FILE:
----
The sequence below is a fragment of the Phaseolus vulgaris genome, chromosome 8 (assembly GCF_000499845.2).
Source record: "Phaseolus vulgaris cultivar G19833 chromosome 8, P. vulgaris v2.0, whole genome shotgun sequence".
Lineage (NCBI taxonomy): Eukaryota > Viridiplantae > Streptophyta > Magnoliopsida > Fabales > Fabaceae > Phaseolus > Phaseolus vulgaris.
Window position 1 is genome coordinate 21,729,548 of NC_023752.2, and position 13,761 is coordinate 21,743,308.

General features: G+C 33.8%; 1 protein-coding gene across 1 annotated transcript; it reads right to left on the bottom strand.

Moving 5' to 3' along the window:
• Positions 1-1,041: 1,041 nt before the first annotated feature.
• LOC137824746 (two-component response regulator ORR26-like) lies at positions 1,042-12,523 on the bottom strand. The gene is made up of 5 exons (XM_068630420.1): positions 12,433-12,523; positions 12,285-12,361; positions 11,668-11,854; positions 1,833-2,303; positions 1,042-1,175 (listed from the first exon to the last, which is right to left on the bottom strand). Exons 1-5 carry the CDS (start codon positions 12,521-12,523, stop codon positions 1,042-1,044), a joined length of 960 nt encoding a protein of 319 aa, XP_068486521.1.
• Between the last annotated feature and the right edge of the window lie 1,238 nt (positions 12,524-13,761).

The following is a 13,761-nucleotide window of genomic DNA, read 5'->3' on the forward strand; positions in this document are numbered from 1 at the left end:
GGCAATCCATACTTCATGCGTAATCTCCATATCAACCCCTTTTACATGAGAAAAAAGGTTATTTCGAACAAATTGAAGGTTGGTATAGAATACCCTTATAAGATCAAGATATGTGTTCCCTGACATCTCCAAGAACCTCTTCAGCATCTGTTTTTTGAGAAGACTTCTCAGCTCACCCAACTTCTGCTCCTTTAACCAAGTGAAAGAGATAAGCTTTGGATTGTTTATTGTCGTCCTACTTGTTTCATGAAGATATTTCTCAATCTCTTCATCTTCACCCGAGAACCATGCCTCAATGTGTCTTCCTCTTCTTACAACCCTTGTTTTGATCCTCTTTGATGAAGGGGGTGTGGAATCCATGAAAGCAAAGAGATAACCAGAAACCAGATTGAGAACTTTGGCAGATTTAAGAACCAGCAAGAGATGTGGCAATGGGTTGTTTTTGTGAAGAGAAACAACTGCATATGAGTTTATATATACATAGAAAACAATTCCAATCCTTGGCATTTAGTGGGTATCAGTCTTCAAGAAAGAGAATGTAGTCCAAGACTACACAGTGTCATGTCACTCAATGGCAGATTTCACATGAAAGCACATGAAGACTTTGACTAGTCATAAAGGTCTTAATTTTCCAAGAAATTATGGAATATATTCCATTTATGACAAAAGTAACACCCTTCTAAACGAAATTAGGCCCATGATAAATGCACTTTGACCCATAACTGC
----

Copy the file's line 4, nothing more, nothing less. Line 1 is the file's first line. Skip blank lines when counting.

Window position 1 is genome coordinate 21,729,548 of NC_023752.2, and position 13,761 is coordinate 21,743,308.